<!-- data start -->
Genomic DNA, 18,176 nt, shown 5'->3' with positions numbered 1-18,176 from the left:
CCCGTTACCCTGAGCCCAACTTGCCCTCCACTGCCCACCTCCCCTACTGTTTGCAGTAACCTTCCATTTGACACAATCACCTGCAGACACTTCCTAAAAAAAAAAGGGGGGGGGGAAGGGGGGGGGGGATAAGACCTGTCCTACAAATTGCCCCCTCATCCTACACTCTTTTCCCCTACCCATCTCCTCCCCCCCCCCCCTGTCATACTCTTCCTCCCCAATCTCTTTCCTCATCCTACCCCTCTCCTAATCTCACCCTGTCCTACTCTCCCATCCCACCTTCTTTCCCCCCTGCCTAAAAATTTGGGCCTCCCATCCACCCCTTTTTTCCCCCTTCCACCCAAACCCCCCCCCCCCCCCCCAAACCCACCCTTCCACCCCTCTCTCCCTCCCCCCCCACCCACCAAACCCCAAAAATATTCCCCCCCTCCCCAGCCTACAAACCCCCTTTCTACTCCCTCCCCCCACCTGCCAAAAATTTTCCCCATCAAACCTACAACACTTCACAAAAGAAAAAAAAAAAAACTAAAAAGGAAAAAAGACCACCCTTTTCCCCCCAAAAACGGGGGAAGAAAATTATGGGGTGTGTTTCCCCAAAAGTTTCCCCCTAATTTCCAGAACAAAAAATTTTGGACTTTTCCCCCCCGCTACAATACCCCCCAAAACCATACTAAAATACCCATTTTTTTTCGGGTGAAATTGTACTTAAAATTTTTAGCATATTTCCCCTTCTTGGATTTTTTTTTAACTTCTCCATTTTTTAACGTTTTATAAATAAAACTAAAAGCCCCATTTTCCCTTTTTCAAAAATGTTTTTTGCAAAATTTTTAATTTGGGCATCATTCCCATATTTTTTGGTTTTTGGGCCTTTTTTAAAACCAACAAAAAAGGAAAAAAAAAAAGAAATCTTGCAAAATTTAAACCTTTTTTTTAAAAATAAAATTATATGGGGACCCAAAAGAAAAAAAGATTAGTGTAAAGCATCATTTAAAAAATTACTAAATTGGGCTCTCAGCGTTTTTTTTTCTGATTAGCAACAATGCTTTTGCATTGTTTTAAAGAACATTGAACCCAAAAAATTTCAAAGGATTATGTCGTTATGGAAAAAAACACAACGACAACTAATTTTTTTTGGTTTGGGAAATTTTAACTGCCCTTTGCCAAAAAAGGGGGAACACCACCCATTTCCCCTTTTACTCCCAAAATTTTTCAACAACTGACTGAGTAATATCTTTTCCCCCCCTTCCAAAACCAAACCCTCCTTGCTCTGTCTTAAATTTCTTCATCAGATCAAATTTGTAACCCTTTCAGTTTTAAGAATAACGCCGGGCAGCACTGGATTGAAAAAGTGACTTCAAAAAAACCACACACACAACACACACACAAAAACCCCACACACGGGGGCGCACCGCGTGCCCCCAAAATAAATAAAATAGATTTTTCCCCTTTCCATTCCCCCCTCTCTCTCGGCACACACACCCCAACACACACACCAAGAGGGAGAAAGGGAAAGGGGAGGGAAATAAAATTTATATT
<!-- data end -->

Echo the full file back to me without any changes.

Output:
Genomic DNA, 18,176 nt, shown 5'->3' with positions numbered 1-18,176 from the left:
CCCGTTACCCTGAGCCCAACTTGCCCTCCACTGCCCACCTCCCCTACTGTTTGCAGTAACCTTCCATTTGACACAATCACCTGCAGACACTTCCTAAAAAAAAAAGGGGGGGGGGAAGGGGGGGGGGGATAAGACCTGTCCTACAAATTGCCCCCTCATCCTACACTCTTTTCCCCTACCCATCTCCTCCCCCCCCCCCCTGTCATACTCTTCCTCCCCAATCTCTTTCCTCATCCTACCCCTCTCCTAATCTCACCCTGTCCTACTCTCCCATCCCACCTTCTTTCCCCCCTGCCTAAAAATTTGGGCCTCCCATCCACCCCTTTTTTCCCCCTTCCACCCAAACCCCCCCCCCCCCCCCCAAACCCACCCTTCCACCCCTCTCTCCCTCCCCCCCCACCCACCAAACCCCAAAAATATTCCCCCCCTCCCCAGCCTACAAACCCCCTTTCTACTCCCTCCCCCCACCTGCCAAAAATTTTCCCCATCAAACCTACAACACTTCACAAAAGAAAAAAAAAAAAACTAAAAAGGAAAAAAGACCACCCTTTTCCCCCCAAAAACGGGGGAAGAAAATTATGGGGTGTGTTTCCCCAAAAGTTTCCCCCTAATTTCCAGAACAAAAAATTTTGGACTTTTCCCCCCCGCTACAATACCCCCCAAAACCATACTAAAATACCCATTTTTTTTCGGGTGAAATTGTACTTAAAATTTTTAGCATATTTCCCCTTCTTGGATTTTTTTTTAACTTCTCCATTTTTTAACGTTTTATAAATAAAACTAAAAGCCCCATTTTCCCTTTTTCAAAAATGTTTTTTGCAAAATTTTTAATTTGGGCATCATTCCCATATTTTTTGGTTTTTGGGCCTTTTTTAAAACCAACAAAAAAGGAAAAAAAAAAAGAAATCTTGCAAAATTTAAACCTTTTTTTTAAAAATAAAATTATATGGGGACCCAAAAGAAAAAAAGATTAGTGTAAAGCATCATTTAAAAAATTACTAAATTGGGCTCTCAGCGTTTTTTTTTCTGATTAGCAACAATGCTTTTGCATTGTTTTAAAGAACATTGAACCCAAAAAATTTCAAAGGATTATGTCGTTATGGAAAAAAACACAACGACAACTAATTTTTTTTGGTTTGGGAAATTTTAACTGCCCTTTGCCAAAAAAGGGGGAACACCACCCATTTCCCCTTTTACTCCCAAAATTTTTCAACAACTGACTGAGTAATATCTTTTCCCCCCCTTCCAAAACCAAACCCTCCTTGCTCTGTCTTAAATTTCTTCATCAGATCAAATTTGTAACCCTTTCAGTTTTAAGAATAACGCCGGGCAGCACTGGATTGAAAAAGTGACTTCAAAAAAACCACACACACAACACACACACAAAAACCCCACACACGGGGGCGCACCGCGTGCCCCCAAAATAAATAAAATAGATTTTTCCCCTTTCCATTCCCCCCTCTCTCTCGGCACACACACCCCAACACACACACCAAGAGGGAGAAAGGGAAAGGGGAGGGAAATAAAATTTATATT